Cold Case Justice Initiative at Syracuse University launches Five Cities Project this summer
The Cold Case Justice Initiative (CCJI) at Syracuse University has announced in Atlanta that it is launching its Five Cities Project this summer. Its student workers will be sent into five southern cities to begin to take a full accounting of racially motivated killings that may have occurred during the period between 1955 and 1980. The cities are Atlanta; Nashville; Baton Rouge; Jackson, Miss.; and Jacksonville, Fla. Thirteen students will conduct document research and participate in dialogues in these communities to identify and find residents who believe they lost loved ones in racially motivated crimes during the civil rights era.
These cities represent areas where the CCJI has already worked for the past six years with families who seek justice for their loved ones killed as a result of racial hatred. Important community connections are being formed to further the work of all such families in the particular region. “There is a critical need for this kind of action in more cities,” says CCJI Co-Director Professor Paula Johnson. “If we had more funds, we could add many more cities to the list of those with unfinished criminal justice demands from this era.”
“By their public statements the DOJ has made it clear. They close cases when they find that the main perpetrator is deceased,” Johnson goes on to say. “They do not seem to expand the search for accomplices or go back into these scarred communities to conduct new interviews with people who are willing to talk today. The FBI would rather rely on 40-year-old paperwork and are leaving the difficult part up to non-governmental organizations like ours.”
The growing realization of a critical need for the Five Cities Project came to pass as a result of the six years of intensive research by the CCJI. An effort began in the summer of 2010 to find out just how many victims of racial violence are not included on any list of the FBI, the Justice Department or local law enforcement agencies. Over the course of a year and a half, a canvassing effort revealed figures startling both in scope and size. The CCJI’s preliminary investigation had uncovered 196 suspicious deaths in 10 states and investigators realized there were many similar suspicious killings to investigate. This list of names was turned over to the FBI in the fall of 2012. To date, there has been no response from the Justice Department or the FBI about this list.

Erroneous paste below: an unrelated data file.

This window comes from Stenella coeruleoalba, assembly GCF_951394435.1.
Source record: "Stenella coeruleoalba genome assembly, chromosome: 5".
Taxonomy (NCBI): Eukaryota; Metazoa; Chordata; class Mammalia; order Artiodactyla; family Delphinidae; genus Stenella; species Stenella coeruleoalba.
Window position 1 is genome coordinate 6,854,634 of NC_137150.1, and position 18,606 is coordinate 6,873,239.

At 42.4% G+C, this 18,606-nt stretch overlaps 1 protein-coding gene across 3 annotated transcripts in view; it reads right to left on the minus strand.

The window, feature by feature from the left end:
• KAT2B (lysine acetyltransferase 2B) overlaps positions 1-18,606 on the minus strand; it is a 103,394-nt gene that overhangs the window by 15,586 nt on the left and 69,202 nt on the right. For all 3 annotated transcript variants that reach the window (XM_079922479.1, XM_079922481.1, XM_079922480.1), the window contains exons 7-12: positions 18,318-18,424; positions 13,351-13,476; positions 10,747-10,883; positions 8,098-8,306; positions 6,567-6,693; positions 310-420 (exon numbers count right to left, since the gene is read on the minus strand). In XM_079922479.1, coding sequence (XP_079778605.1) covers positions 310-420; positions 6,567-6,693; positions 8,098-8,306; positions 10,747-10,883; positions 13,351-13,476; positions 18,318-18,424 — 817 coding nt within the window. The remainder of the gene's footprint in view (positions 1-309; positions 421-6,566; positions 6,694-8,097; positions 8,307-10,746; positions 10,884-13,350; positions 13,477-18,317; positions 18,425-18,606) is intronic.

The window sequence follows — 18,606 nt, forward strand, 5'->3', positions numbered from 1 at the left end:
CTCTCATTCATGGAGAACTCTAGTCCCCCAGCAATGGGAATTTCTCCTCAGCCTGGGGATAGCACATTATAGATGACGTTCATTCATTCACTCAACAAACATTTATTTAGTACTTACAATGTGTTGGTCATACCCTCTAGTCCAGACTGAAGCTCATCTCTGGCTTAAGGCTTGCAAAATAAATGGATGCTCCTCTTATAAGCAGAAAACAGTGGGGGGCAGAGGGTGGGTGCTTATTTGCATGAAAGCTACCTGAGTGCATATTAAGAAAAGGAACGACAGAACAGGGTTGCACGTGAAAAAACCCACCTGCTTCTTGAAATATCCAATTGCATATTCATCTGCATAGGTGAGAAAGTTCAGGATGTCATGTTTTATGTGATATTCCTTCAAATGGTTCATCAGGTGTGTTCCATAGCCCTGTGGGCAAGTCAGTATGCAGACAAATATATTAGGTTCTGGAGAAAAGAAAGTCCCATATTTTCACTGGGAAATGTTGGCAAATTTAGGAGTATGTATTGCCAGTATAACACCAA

“The 2008 Emmett Till Unsolved Civil Rights Crimes Act required the Justice Department and the FBI to ‘expeditiously investigate’ and ‘provide all the resources necessary to ensure timely and thorough investigations’ of unsolved civil rights murders,” states Professor Janis McDonald, co-director of the Initiative. “There is no sense of urgency reflecting the intent of Congress in passing this law, however. There are still perpetrators living in these communities who have escaped the criminal accountability demanded by any fair sense of justice.”
For the co-directors of the CCJI, the Emmett Till Act has been a failed promise to the families and to society. “We feel the government should be deeply embarrassed and determined to act now while there is still time and while the law requires this effort,” explains McDonald. “There has never been a full accounting of all the people who disappeared or were slain due to racial hatred during the civil rights era and it should not be relegated to history. We are left with no moral choice but to help these families continue their struggle for justice. The Five Cities Project is a step in that direction.”
This project is a natural evolution for the CCJI as it maintains its pledge—continued support for family members wanting to know the truth—and its collaborations with investigators and journalists who’ve committed themselves to searching for the same in these senseless murders and cover-ups.